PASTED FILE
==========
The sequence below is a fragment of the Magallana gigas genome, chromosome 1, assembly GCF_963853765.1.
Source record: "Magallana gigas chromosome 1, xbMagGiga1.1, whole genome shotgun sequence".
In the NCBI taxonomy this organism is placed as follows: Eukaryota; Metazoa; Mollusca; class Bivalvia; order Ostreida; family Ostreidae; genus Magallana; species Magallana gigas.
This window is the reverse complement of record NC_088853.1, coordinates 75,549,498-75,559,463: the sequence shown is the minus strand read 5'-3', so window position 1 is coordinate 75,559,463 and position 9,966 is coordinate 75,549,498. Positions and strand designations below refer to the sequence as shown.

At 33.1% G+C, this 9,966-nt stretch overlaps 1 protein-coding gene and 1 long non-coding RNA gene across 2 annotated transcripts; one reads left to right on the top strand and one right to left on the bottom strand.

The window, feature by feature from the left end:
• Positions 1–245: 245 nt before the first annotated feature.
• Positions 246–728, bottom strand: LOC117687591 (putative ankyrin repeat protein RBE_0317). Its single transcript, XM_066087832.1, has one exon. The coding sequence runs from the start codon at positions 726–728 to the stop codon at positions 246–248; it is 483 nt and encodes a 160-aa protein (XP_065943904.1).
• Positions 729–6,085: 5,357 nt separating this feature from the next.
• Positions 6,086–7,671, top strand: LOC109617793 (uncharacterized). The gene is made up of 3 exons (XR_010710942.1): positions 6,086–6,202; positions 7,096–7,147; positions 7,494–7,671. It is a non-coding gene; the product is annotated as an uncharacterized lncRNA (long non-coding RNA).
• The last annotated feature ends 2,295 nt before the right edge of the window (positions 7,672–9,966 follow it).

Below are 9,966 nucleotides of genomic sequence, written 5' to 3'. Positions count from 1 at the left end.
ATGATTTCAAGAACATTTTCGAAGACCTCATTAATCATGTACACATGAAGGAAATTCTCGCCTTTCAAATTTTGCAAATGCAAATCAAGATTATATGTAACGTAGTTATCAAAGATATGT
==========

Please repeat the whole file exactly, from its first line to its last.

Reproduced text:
The sequence below is a fragment of the Magallana gigas genome, chromosome 1, assembly GCF_963853765.1.
Source record: "Magallana gigas chromosome 1, xbMagGiga1.1, whole genome shotgun sequence".
In the NCBI taxonomy this organism is placed as follows: Eukaryota; Metazoa; Mollusca; class Bivalvia; order Ostreida; family Ostreidae; genus Magallana; species Magallana gigas.
This window is the reverse complement of record NC_088853.1, coordinates 75,549,498-75,559,463: the sequence shown is the minus strand read 5'-3', so window position 1 is coordinate 75,559,463 and position 9,966 is coordinate 75,549,498. Positions and strand designations below refer to the sequence as shown.

At 33.1% G+C, this 9,966-nt stretch overlaps 1 protein-coding gene and 1 long non-coding RNA gene across 2 annotated transcripts; one reads left to right on the top strand and one right to left on the bottom strand.

The window, feature by feature from the left end:
• Positions 1–245: 245 nt before the first annotated feature.
• Positions 246–728, bottom strand: LOC117687591 (putative ankyrin repeat protein RBE_0317). Its single transcript, XM_066087832.1, has one exon. The coding sequence runs from the start codon at positions 726–728 to the stop codon at positions 246–248; it is 483 nt and encodes a 160-aa protein (XP_065943904.1).
• Positions 729–6,085: 5,357 nt separating this feature from the next.
• Positions 6,086–7,671, top strand: LOC109617793 (uncharacterized). The gene is made up of 3 exons (XR_010710942.1): positions 6,086–6,202; positions 7,096–7,147; positions 7,494–7,671. It is a non-coding gene; the product is annotated as an uncharacterized lncRNA (long non-coding RNA).
• The last annotated feature ends 2,295 nt before the right edge of the window (positions 7,672–9,966 follow it).

Below are 9,966 nucleotides of genomic sequence, written 5' to 3'. Positions count from 1 at the left end.
ATGATTTCAAGAACATTTTCGAAGACCTCATTAATCATGTACACATGAAGGAAATTCTCGCCTTTCAAATTTTGCAAATGCAAATCAAGATTATATGTAACGTAGTTATCAAAGATATGT